Ocwen Financial Corp.'s $360 million acquisition of PHH Corp. presents an opportunity for the nonbank servicer to rebuild scale that's been diminished by years of regulatory restrictions and the decline in distressed mortgage volume brought about by improvements in the overall housing market.
Maintaining scale is critical for servicers and subservicers like Ocwen in the event of an uptick in mortgage delinquencies. Servicers are held to much higher and more complex regulatory standards for handling loss mitigation and foreclosure processes than they were when the housing crisis began. But with the worst of the downturn in servicers' rearview mirror, the industry's overall capacity to handle distressed loans has declined.
"If we see even a modest increase in delinquencies, servicing will struggle," Ocwen President and CEO Ron Faris said Feb. 28, during the company's fourth quarter earnings call.
Ocwen's ability to acquire mortgage servicing rights has been curtailed significantly after years of regulatory restrictions. Four years ago, New York regulators halted a deal for Ocwen to buy an MSR portfolio from Wells Fargo out of concern that the nonbank was growing too fast. More recently, state regulators have required Ocwen to limit or temporarily suspend its MSR acquisitions as a condition of settlement agreements.
Acquiring PHH will increase the number of loans in Ocwen's servicing portfolio by approximately 55%, while the unpaid principal balance will increase 83%. This indicates the average loan balance of PHH's servicing book is higher than Ocwen's, which could lead to higher per-loan servicing fee revenue.
Ocwen recorded a net loss of more than $45 million in the fourth quarter and more than $128 million for the full year. This marked an increase from the $10 million loss the company took in fourth-quarter 2016, but improved on a more than a $224 million loss it took for 2016 as a whole.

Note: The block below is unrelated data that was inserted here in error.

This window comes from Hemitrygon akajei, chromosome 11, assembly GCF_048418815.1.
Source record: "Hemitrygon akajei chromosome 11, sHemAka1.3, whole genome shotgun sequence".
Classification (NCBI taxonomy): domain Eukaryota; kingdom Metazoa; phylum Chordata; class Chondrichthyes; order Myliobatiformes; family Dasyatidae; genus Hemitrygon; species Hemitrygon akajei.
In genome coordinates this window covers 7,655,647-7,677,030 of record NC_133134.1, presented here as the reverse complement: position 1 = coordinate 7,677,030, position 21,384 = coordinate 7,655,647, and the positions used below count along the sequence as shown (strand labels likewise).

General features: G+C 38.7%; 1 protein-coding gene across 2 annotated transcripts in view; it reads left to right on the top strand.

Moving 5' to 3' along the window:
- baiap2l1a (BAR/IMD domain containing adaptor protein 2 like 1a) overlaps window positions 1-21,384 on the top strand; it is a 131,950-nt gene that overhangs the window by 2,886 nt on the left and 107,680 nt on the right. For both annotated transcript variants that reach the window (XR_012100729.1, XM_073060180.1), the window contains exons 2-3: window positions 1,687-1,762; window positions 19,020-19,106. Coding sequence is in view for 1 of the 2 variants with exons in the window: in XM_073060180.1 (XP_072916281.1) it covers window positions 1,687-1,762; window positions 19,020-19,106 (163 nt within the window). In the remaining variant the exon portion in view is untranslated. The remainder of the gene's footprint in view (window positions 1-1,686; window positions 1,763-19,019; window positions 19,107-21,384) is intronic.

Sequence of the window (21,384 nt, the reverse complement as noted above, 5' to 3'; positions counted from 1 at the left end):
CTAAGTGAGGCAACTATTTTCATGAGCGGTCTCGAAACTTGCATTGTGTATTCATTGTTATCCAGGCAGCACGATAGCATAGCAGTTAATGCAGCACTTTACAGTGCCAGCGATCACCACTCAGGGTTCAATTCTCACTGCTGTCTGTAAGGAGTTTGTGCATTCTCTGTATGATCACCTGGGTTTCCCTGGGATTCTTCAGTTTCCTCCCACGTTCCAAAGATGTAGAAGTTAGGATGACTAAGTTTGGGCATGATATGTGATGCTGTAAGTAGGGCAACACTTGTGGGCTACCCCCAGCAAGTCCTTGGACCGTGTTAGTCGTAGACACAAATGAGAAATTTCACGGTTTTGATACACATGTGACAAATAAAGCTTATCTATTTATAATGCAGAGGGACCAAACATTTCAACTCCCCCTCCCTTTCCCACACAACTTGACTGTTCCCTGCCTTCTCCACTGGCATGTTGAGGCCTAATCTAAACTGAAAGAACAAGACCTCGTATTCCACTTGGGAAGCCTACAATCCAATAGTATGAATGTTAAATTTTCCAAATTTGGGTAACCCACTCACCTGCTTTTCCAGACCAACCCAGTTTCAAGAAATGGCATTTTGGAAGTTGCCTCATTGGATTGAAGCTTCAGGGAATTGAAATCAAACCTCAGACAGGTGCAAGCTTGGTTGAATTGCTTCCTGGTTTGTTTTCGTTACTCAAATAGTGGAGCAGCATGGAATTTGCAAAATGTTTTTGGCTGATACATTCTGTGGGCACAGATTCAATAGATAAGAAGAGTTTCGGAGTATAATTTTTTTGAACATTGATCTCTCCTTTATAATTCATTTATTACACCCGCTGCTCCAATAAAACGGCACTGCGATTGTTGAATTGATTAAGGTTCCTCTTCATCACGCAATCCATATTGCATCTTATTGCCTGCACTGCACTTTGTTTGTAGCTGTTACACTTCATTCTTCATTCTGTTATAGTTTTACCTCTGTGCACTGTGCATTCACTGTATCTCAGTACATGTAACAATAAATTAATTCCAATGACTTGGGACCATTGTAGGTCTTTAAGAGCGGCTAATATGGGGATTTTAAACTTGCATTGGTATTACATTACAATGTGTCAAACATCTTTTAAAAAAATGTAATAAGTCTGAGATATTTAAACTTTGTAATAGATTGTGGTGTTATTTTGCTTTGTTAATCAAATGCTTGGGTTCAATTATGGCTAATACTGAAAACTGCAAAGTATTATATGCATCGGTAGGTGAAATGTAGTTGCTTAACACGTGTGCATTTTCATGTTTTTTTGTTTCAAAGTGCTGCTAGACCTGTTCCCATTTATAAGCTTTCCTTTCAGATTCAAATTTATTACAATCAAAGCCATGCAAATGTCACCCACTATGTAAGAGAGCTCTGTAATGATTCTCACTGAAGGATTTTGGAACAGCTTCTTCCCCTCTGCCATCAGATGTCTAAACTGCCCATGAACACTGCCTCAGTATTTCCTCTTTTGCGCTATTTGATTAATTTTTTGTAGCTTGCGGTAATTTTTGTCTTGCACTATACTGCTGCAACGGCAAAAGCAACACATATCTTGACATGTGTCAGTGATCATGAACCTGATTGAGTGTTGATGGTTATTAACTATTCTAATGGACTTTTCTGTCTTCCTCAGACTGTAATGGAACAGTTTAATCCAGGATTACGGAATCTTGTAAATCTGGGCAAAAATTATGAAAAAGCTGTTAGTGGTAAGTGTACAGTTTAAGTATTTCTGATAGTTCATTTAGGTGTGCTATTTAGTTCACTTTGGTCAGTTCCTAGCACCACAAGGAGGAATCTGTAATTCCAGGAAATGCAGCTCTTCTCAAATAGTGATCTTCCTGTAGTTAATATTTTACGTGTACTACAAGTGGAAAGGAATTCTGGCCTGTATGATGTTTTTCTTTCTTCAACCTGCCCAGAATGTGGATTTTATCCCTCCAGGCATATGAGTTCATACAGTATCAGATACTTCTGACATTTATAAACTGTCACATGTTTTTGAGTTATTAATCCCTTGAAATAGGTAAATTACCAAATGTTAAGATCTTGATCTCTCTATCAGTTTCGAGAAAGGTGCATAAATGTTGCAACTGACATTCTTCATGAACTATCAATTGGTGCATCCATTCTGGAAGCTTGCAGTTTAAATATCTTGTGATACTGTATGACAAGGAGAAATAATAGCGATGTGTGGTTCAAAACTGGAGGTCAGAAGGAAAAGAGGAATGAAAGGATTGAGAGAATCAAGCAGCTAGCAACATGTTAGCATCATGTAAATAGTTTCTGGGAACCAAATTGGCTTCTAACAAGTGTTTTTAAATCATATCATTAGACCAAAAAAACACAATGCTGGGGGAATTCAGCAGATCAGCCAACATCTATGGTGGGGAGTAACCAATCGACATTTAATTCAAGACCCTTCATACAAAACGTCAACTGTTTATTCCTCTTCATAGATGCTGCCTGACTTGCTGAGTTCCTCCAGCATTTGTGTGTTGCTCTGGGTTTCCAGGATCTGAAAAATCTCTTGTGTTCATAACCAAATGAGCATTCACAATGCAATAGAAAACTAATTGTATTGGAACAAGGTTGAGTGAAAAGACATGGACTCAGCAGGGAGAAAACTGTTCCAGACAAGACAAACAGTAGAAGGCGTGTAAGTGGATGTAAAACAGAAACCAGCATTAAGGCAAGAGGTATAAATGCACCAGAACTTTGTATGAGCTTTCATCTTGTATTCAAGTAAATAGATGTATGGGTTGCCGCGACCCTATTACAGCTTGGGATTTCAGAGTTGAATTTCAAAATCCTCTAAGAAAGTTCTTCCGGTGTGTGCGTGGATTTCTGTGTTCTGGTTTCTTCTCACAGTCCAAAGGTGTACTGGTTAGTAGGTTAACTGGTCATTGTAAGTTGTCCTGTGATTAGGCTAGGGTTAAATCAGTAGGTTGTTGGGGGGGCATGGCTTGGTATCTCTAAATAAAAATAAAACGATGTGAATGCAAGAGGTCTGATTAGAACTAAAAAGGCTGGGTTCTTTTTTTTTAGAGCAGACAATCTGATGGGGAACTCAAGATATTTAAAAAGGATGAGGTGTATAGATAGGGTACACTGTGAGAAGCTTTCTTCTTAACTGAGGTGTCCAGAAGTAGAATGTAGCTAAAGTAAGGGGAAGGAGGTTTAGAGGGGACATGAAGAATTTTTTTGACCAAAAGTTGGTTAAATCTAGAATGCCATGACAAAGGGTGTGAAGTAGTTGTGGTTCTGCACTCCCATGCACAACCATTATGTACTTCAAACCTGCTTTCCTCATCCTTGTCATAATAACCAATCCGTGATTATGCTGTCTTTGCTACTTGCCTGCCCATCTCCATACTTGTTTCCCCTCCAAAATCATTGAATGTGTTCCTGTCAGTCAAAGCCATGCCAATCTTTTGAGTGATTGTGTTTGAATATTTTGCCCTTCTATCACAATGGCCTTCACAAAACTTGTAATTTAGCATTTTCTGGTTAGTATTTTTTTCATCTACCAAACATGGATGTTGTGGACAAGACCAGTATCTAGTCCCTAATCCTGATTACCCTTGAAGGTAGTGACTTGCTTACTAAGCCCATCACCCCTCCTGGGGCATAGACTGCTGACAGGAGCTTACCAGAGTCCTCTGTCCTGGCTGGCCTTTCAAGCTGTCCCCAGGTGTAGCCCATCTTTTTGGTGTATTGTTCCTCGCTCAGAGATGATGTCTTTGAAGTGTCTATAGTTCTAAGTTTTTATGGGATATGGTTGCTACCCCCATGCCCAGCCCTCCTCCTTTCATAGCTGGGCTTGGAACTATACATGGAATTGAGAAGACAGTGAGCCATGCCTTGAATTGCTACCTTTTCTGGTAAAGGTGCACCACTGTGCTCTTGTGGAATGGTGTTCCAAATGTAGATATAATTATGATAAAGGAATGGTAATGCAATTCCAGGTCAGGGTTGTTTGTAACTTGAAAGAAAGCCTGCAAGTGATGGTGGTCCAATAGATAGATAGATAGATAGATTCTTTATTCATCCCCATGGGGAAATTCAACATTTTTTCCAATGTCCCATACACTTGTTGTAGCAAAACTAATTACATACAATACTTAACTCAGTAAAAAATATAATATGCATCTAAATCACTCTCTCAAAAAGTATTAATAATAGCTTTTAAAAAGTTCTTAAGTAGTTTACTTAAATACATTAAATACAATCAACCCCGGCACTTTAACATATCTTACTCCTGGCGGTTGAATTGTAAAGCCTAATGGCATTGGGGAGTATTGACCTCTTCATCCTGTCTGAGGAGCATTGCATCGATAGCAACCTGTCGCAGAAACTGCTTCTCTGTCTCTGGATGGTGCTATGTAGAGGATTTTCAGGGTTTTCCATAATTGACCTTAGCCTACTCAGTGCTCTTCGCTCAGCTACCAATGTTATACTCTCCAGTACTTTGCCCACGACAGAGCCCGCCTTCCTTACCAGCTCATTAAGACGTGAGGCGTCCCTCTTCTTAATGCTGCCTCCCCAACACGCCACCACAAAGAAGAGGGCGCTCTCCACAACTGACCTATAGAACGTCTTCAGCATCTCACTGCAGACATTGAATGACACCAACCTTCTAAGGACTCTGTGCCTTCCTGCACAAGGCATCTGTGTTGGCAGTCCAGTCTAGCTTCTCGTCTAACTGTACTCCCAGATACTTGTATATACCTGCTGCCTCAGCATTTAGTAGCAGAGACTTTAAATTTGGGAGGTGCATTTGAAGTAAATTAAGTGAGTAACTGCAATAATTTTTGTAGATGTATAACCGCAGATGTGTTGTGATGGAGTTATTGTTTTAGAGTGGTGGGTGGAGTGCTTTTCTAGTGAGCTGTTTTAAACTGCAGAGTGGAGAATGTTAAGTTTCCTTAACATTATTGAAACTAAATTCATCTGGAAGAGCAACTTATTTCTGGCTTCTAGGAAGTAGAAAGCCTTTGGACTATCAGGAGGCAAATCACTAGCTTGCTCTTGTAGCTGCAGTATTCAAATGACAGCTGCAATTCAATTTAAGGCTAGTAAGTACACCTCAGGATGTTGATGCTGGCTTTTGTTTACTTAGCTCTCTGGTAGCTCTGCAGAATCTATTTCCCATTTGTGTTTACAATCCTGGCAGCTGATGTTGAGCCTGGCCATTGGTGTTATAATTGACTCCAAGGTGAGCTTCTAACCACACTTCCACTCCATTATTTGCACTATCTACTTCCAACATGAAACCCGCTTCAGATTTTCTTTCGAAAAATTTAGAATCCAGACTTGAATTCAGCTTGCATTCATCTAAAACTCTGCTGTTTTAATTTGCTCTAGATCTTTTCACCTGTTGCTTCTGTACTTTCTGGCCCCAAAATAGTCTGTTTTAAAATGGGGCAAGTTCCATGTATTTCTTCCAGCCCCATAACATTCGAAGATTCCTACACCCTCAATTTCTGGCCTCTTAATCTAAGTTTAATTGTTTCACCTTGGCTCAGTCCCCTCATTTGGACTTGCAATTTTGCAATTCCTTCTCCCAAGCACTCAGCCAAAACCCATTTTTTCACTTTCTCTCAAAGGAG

Like Ocwen, PHH was motivated to agree to the acquisition because of its own challenges with scale. PHH recorded net losses of $49 million for the fourth quarter and $217 million for the full year 2017. It took net losses of $133 million in the fourth quarter of 2016 and $202 million for the whole year.
The lengthy legal battle over the Consumer Financial Protection Bureau's action against PHH has hurt its ability to attract new clients, PHH President and CEO Robert Crowl said during a Feb. 28 investor call about the Ocwen acquisition.
Also, two of PHH's current clients have notified the company they planned to move all or part of their business off of the servicing platform between the second quarter this year and the first quarter of 2019.
This is "placing further pressure on our growth plans," Crowl said.
The move will take 115,000 units off PHH's platform, according to Crowl. PHH is not disclosing the names of the companies or the unpaid principal balance, according to a spokesman.
Although PHH's cost reduction efforts were better than expected through year-end 2017, PHH's transition to a new business model has not been going as well as planned when it comes to attracting new subservicing clients, said Crowl.
"Over the past 12 months progress on PHH 2.0 as measured against our established goals of reducing our cost infrastructure and growth of business development efforts has been mixed," said Crowl.
"While we have developed a robust pipeline of prospects and believe market demand is evident, we have to date been unable to convert these efforts into meaningful new business and we are behind where we would have expected to be in terms of number of subservicing units."
Both companies have shifted their business models away from mortgage originations with some exceptions, and are refocusing on subservicing, a decision they could reconsider after combining. They both are continuing to originate for portfolio retention purposes, although higher rates have reduced this type of loan volume. Ocwen, after a strategic review of its reverse mortgage lending unit, also has decided to retain that business line as well as continue its commercial servicing activities.